- (Day in Court) I object to these proposed changes because they would effectively make it impossible for anyone to find safety in the United States through the U.S. asylum system. They would deny most asylum seekers their day in court, and they would completely bar the granting of asylum on the basis of gender. They would also change the very definition of what “persecution” means. In addition, they would make getting asylum because of one’s political opinion or membership in a particular social group exponentially more difficult, and quite absurdly, deny asylum to people who have two or more layovers while they travel to the United States.
(Gender-based) The Proposed Rule would eliminate gender based asylum – shutting the door to anyone fleeing life-threatening persecution due to their gender, while undoing decades of legal precedent. Women fleeing rape and severe domestic violence, LGBTQ+ individuals facing deadly attacks, and those escaping other fatal gender-based harms in their home countries would no longer be able to find safety in the U.S. if the regulations take effect.
(Precedence) It raises the bar for passing the initial screening interview for Credible Fear of persecution or torture in the individual’s native country.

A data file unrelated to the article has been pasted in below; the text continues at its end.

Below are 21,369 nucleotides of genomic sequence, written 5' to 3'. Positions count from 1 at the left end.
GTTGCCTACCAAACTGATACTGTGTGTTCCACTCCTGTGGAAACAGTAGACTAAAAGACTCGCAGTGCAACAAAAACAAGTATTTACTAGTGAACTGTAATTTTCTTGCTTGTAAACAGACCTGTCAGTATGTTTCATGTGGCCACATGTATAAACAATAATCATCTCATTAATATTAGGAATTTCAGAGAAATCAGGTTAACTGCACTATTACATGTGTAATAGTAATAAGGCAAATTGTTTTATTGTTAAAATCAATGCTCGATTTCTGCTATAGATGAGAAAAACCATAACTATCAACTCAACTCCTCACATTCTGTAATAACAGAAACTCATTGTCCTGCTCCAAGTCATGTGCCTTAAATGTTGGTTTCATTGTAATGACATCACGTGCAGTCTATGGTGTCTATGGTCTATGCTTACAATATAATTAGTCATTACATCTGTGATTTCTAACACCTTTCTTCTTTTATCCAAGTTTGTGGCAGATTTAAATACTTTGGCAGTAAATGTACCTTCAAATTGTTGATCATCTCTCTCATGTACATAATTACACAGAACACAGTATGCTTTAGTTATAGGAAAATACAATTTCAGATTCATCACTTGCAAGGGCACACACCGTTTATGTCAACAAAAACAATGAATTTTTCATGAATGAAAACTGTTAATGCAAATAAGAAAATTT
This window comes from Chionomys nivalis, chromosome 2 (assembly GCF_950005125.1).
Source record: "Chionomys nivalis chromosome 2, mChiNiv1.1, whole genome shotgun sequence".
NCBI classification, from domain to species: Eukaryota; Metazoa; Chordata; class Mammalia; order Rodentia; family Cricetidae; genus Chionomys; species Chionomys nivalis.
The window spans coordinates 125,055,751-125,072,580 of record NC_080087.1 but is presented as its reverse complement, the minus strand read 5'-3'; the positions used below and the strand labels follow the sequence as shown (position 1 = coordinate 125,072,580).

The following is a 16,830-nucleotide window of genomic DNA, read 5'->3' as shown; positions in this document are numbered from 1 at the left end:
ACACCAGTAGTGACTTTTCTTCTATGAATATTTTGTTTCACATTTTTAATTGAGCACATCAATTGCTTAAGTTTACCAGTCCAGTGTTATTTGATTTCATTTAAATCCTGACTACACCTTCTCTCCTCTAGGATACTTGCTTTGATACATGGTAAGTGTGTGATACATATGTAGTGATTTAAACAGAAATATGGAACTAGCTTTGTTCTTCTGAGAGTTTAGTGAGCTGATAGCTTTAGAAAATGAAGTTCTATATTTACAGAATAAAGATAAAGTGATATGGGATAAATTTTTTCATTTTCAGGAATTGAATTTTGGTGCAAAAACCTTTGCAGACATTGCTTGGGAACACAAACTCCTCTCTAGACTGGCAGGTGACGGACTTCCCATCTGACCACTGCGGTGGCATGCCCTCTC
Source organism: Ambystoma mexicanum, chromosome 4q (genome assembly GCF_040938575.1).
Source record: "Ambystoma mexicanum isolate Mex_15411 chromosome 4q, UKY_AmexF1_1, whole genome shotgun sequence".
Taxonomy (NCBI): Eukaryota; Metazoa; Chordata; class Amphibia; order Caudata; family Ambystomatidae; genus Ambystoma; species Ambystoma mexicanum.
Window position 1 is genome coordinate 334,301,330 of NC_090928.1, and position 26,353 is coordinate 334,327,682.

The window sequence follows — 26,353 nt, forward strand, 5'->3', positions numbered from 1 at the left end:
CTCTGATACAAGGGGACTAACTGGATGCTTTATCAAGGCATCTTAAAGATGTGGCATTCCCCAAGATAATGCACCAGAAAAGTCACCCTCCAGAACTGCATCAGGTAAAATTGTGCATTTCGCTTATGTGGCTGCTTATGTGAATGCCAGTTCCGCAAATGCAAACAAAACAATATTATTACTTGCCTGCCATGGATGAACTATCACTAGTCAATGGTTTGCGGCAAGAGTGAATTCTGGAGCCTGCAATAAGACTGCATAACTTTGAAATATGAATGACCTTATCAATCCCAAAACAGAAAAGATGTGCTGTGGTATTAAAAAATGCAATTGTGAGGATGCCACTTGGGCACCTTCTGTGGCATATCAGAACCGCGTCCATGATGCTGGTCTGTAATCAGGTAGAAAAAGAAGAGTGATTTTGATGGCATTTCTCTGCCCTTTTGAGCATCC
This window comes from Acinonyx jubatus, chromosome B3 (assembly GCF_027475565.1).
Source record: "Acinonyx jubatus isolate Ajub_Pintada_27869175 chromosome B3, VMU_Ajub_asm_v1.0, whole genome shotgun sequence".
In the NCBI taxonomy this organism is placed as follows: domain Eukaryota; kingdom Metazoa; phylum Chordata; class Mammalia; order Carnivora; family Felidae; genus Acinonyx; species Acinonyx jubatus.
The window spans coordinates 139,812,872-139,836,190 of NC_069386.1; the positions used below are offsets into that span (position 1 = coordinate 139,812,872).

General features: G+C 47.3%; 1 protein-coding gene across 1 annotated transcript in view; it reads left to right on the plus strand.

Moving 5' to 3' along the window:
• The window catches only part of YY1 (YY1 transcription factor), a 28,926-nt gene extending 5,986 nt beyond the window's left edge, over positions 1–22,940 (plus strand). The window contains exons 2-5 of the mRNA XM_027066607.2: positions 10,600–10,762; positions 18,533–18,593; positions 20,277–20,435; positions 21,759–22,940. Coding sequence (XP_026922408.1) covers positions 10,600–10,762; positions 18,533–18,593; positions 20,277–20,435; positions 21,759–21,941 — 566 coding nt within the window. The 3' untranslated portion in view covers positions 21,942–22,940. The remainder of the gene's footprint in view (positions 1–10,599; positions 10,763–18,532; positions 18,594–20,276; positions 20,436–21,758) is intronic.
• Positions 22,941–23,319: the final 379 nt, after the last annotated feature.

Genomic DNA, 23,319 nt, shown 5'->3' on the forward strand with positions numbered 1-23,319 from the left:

- (Precedence) If these proposed changes were to be implemented, they would roll back decades of established legal precedent, resulting in the disappearance of refugee protections that have long been accepted as a key part of who we are as a country.
- (Absurdity) If asylum seekers passed through at least two countries prior to arriving in the United States or stayed in another country for at least 14 days prior to arriving in the United States.
- (Absurdity) The Proposed Rule Will Make it Virtually Impossible to Succeed on a Particular Social Group Claim. Applicants for asylum and withholding of removal have to demonstrate that the persecution they fear is on account of a protected characteristic: race, religion, nationality, membership in a particular social group (PSG), or political opinion. These regulations would essentially make it impossible for asylum seekers, especially those from Central America and Mexico, to win protection based on particular social group membership.